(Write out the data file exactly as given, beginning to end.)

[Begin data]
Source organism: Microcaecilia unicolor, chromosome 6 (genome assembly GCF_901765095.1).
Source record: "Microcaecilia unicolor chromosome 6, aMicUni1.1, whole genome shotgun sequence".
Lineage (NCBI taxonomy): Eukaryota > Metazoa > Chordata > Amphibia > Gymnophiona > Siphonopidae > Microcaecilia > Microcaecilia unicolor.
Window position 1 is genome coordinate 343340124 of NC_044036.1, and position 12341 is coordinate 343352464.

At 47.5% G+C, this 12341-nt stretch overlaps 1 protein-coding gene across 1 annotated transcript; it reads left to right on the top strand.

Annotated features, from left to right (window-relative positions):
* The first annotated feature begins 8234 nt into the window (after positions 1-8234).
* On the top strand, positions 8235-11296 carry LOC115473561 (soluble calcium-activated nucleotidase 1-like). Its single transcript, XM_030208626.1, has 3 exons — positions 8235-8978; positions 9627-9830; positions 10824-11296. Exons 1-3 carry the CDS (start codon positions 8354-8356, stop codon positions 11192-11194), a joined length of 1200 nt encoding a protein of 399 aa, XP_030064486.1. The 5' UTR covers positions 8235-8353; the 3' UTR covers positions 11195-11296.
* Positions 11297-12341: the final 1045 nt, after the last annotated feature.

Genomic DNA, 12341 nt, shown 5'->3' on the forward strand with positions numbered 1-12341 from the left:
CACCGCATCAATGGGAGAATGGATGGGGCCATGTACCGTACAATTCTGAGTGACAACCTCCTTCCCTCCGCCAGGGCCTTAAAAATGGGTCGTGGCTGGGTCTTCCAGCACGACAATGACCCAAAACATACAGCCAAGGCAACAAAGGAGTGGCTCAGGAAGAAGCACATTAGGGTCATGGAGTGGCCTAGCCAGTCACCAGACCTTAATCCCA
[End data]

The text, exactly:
Source organism: Microcaecilia unicolor, chromosome 6 (genome assembly GCF_901765095.1).
Source record: "Microcaecilia unicolor chromosome 6, aMicUni1.1, whole genome shotgun sequence".
Lineage (NCBI taxonomy): Eukaryota > Metazoa > Chordata > Amphibia > Gymnophiona > Siphonopidae > Microcaecilia > Microcaecilia unicolor.
Window position 1 is genome coordinate 343340124 of NC_044036.1, and position 12341 is coordinate 343352464.

At 47.5% G+C, this 12341-nt stretch overlaps 1 protein-coding gene across 1 annotated transcript; it reads left to right on the top strand.

Annotated features, from left to right (window-relative positions):
* The first annotated feature begins 8234 nt into the window (after positions 1-8234).
* On the top strand, positions 8235-11296 carry LOC115473561 (soluble calcium-activated nucleotidase 1-like). Its single transcript, XM_030208626.1, has 3 exons — positions 8235-8978; positions 9627-9830; positions 10824-11296. Exons 1-3 carry the CDS (start codon positions 8354-8356, stop codon positions 11192-11194), a joined length of 1200 nt encoding a protein of 399 aa, XP_030064486.1. The 5' UTR covers positions 8235-8353; the 3' UTR covers positions 11195-11296.
* Positions 11297-12341: the final 1045 nt, after the last annotated feature.

Genomic DNA, 12341 nt, shown 5'->3' on the forward strand with positions numbered 1-12341 from the left:
CACCGCATCAATGGGAGAATGGATGGGGCCATGTACCGTACAATTCTGAGTGACAACCTCCTTCCCTCCGCCAGGGCCTTAAAAATGGGTCGTGGCTGGGTCTTCCAGCACGACAATGACCCAAAACATACAGCCAAGGCAACAAAGGAGTGGCTCAGGAAGAAGCACATTAGGGTCATGGAGTGGCCTAGCCAGTCACCAGACCTTAATCCCA